In the months following the first meeting of what we have come to call The Harrogate Agenda (THA), I have been careful not to push it too often on the grounds that over-exposure will simply invoke an adverse reaction. We are under no illusions that, when it comes to constitutional affairs, attention spans tend to be somewhat limited.
Probably, though, I have erred on the side of caution, in that there is a greater demand for information than I anticipated. I also tend to make the mistake of assuming that because I know something and have discussed an issue with a few people, everybody in the group miraculously becomes aware of it. This, of course, is never the case.
Communication, therefore, needs to be improved, to which effect Niall Warry is working up to produce a newssheet at regular and what I hope will become frequent intervals. As a matching initiative, I have agreed to produce at least one piece dedicated to the Harrogate Agenda on this blog, which I will generally post on a Sunday, unless good reasons suggest another day.
There is also the option of using our dedicated website and there has been a commendable initiative in populating the site with our basic demands. However, I do not want to go down the route of promoting another website yet, until we have the resources properly to administer it and publish new material at least daily.
The enthusiasm of those involved is much appreciated, but we do not want to repeat the mistakes of other campaigning groups, in starting something when we can't keep up the momentum. To service a website properly we need people who have the time, skills and commitment and, if we are going to demand all three, our view is that they have to be rewarded for their effort. They must be paid.
This brings me to the main subject of this post – the problematical issue of how we fund THA.
Very broadly speaking, there are two models on which we can rely – the voluntary/donation and the business models. In other words, we can either seek to build the organisation on the back of voluntary labour, with the injection of cash donations, or we can set ourselves up as a "business", funding our activities through the sale of goods and services.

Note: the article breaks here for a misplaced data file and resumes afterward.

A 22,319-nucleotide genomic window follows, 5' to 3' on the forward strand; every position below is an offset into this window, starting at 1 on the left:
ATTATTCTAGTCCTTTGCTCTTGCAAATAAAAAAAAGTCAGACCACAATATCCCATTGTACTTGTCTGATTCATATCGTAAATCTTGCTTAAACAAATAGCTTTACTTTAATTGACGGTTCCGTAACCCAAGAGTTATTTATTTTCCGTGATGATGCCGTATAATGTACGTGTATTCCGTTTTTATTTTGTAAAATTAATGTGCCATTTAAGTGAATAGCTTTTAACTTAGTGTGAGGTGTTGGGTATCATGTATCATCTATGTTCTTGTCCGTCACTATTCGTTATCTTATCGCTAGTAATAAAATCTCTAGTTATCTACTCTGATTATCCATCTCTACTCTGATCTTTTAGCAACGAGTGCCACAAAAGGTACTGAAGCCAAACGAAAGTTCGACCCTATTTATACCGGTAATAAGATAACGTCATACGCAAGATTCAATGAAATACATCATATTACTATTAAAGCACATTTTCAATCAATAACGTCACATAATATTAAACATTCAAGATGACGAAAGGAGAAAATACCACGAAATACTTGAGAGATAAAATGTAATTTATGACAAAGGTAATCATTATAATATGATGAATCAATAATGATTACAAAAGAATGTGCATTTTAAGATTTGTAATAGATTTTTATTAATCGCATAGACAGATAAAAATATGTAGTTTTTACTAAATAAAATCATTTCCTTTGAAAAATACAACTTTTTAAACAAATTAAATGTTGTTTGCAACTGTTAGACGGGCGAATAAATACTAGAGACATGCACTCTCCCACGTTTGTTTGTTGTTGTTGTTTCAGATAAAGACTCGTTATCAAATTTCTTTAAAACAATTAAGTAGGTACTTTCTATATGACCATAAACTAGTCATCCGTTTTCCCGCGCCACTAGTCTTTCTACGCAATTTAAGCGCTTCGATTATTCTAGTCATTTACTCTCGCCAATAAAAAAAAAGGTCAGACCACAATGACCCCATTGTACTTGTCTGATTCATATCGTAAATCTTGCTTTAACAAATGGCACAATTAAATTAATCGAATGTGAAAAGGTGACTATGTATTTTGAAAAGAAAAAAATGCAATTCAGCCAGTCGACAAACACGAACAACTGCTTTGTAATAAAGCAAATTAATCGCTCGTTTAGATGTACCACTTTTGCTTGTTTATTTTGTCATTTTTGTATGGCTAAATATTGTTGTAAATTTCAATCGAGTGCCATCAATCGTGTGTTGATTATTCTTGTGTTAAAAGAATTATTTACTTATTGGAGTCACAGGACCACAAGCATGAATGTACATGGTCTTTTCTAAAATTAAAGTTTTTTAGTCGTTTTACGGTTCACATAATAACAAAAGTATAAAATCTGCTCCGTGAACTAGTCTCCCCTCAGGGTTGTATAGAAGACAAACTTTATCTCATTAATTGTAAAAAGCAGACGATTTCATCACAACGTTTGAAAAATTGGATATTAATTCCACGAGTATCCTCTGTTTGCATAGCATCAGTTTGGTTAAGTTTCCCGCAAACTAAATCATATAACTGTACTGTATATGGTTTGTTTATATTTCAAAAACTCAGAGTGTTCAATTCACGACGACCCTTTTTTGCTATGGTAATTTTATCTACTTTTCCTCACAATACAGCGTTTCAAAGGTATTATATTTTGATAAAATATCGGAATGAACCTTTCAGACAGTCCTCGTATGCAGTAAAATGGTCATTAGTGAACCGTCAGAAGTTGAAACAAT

In fact, any successful (and even half-successful) campaigning group tends to be a combination of both – a hybrid. The Bruges Group is a good example. It invites subscribers and donations, and it also sells its products, mainly pamphlets and meetings. From its profits, it manages to employ its director, Robert Oulds, and to finance its activities.
The essence of this "business model" is that there should be saleable products and services, and it is here that a great deal of work has been going on behind the scenes. The aim is to produce a starter "package" by September, which will spearhead our fundraising activities.
Before discussing this in detail – which I will do in next week's piece – I want to explore how we actually go about marketing this package, and it is here that the word "franchise" rears its head, inviting unflattering comparisons with well-known commercial operations.
However, one should not get hung up on the word. Very often in literature we see it combined with another word, as in "political franchise", meaning – effectively – the mandate we give via our votes, to elected MPs. We chose to mean by "franchise" a mandate given to individuals and groups to go out and spread the word about THA, in a way that will ensure continuity and secure adequate funding.
In short, at the "centre", we will develop a marketable "package" (of which more next week). But, instead of adopting a "top-down" marketing structure, where everything is managed and controlled from the centre (thereby limiting growth), we aim to make this available to volunteers (or franchisees) who will undertake to develop particular territories.
By this means, the franchisees will be able to fund their own activities, with relative freedom as to how they go about their tasks. Those who wish to do so may be able to earn a modest living as well. We see every advantage in this. If people working for the cause are properly paid, they can keep up the momentum.
Going back in history, there are plenty of precedents for using commercial activities to find political activism, not least the Cooperative Movement (illustrated top), which used the proceeds from its merchandising operations to fund a wide range of political activities, as well as supporting Labour MPs in parliament (in the days before they were paid a living wage).
Although not exactly commercial organisations (when they were formed, although they have become so now), the trades unions were also a major source of political funds, while many political groupings and movements developed commercial arms (such as publishing newspapers and books), in order to fund their political activities. The Daily Worker and the Left Book Club are examples.
Interestingly, it has been the Left which has been at the forefront in creating inventive funding solutions. This may be because the political activism starts with the grassroots, and cannot rely on wealthy backers. It seems sensible that we should do the same, and copy the best of what went before.